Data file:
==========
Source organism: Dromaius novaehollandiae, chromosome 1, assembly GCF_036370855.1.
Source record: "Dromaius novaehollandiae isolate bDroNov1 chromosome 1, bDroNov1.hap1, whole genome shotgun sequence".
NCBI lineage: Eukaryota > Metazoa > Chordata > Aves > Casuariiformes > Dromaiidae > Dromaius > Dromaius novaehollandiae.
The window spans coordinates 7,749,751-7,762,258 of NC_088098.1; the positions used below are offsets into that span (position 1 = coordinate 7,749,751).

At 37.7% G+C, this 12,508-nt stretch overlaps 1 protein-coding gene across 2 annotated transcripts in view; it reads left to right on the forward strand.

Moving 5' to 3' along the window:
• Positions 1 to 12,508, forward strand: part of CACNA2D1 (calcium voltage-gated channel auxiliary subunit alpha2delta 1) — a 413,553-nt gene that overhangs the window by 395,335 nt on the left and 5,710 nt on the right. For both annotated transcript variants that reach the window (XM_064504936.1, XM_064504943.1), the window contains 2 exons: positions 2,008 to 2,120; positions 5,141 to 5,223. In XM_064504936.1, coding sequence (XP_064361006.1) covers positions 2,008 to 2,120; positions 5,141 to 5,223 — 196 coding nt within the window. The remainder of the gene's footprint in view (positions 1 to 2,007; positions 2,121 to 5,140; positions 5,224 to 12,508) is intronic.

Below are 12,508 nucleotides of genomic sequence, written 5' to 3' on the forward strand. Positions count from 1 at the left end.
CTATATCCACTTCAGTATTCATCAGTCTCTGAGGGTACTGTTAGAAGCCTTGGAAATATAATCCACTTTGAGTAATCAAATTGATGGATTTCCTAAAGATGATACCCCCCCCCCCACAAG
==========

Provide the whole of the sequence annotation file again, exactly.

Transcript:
Source organism: Dromaius novaehollandiae, chromosome 1, assembly GCF_036370855.1.
Source record: "Dromaius novaehollandiae isolate bDroNov1 chromosome 1, bDroNov1.hap1, whole genome shotgun sequence".
NCBI lineage: Eukaryota > Metazoa > Chordata > Aves > Casuariiformes > Dromaiidae > Dromaius > Dromaius novaehollandiae.
The window spans coordinates 7,749,751-7,762,258 of NC_088098.1; the positions used below are offsets into that span (position 1 = coordinate 7,749,751).

At 37.7% G+C, this 12,508-nt stretch overlaps 1 protein-coding gene across 2 annotated transcripts in view; it reads left to right on the forward strand.

Moving 5' to 3' along the window:
• Positions 1 to 12,508, forward strand: part of CACNA2D1 (calcium voltage-gated channel auxiliary subunit alpha2delta 1) — a 413,553-nt gene that overhangs the window by 395,335 nt on the left and 5,710 nt on the right. For both annotated transcript variants that reach the window (XM_064504936.1, XM_064504943.1), the window contains 2 exons: positions 2,008 to 2,120; positions 5,141 to 5,223. In XM_064504936.1, coding sequence (XP_064361006.1) covers positions 2,008 to 2,120; positions 5,141 to 5,223 — 196 coding nt within the window. The remainder of the gene's footprint in view (positions 1 to 2,007; positions 2,121 to 5,140; positions 5,224 to 12,508) is intronic.

Below are 12,508 nucleotides of genomic sequence, written 5' to 3' on the forward strand. Positions count from 1 at the left end.
CTATATCCACTTCAGTATTCATCAGTCTCTGAGGGTACTGTTAGAAGCCTTGGAAATATAATCCACTTTGAGTAATCAAATTGATGGATTTCCTAAAGATGATACCCCCCCCCCCACAAG